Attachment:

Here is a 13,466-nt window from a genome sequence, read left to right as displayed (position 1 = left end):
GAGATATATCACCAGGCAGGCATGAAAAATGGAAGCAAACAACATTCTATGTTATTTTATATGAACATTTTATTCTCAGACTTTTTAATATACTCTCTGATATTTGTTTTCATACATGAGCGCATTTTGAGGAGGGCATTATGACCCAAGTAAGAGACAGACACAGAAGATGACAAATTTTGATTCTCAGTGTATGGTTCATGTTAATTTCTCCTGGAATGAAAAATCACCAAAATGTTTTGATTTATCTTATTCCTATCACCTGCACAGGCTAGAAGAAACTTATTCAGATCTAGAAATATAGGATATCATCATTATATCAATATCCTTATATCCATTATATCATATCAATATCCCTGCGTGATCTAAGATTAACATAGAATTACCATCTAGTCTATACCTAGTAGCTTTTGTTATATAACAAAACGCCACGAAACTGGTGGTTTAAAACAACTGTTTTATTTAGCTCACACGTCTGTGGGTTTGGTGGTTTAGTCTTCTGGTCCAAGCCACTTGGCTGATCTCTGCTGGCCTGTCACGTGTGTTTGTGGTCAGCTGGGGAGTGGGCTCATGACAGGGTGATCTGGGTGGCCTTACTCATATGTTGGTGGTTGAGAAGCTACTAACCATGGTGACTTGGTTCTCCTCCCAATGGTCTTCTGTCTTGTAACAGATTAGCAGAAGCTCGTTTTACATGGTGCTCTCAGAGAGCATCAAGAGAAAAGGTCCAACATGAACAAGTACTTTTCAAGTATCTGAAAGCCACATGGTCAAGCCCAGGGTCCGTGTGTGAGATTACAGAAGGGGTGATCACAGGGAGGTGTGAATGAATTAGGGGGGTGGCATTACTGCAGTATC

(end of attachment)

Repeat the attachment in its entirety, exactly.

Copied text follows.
Here is a 13,466-nt window from a genome sequence, read left to right as displayed (position 1 = left end):
GAGATATATCACCAGGCAGGCATGAAAAATGGAAGCAAACAACATTCTATGTTATTTTATATGAACATTTTATTCTCAGACTTTTTAATATACTCTCTGATATTTGTTTTCATACATGAGCGCATTTTGAGGAGGGCATTATGACCCAAGTAAGAGACAGACACAGAAGATGACAAATTTTGATTCTCAGTGTATGGTTCATGTTAATTTCTCCTGGAATGAAAAATCACCAAAATGTTTTGATTTATCTTATTCCTATCACCTGCACAGGCTAGAAGAAACTTATTCAGATCTAGAAATATAGGATATCATCATTATATCAATATCCTTATATCCATTATATCATATCAATATCCCTGCGTGATCTAAGATTAACATAGAATTACCATCTAGTCTATACCTAGTAGCTTTTGTTATATAACAAAACGCCACGAAACTGGTGGTTTAAAACAACTGTTTTATTTAGCTCACACGTCTGTGGGTTTGGTGGTTTAGTCTTCTGGTCCAAGCCACTTGGCTGATCTCTGCTGGCCTGTCACGTGTGTTTGTGGTCAGCTGGGGAGTGGGCTCATGACAGGGTGATCTGGGTGGCCTTACTCATATGTTGGTGGTTGAGAAGCTACTAACCATGGTGACTTGGTTCTCCTCCCAATGGTCTTCTGTCTTGTAACAGATTAGCAGAAGCTCGTTTTACATGGTGCTCTCAGAGAGCATCAAGAGAAAAGGTCCAACATGAACAAGTACTTTTCAAGTATCTGAAAGCCACATGGTCAAGCCCAGGGTCCGTGTGTGAGATTACAGAAGGGGTGATCACAGGGAGGTGTGAATGAATTAGGGGGGTGGCATTACTGCAGTATC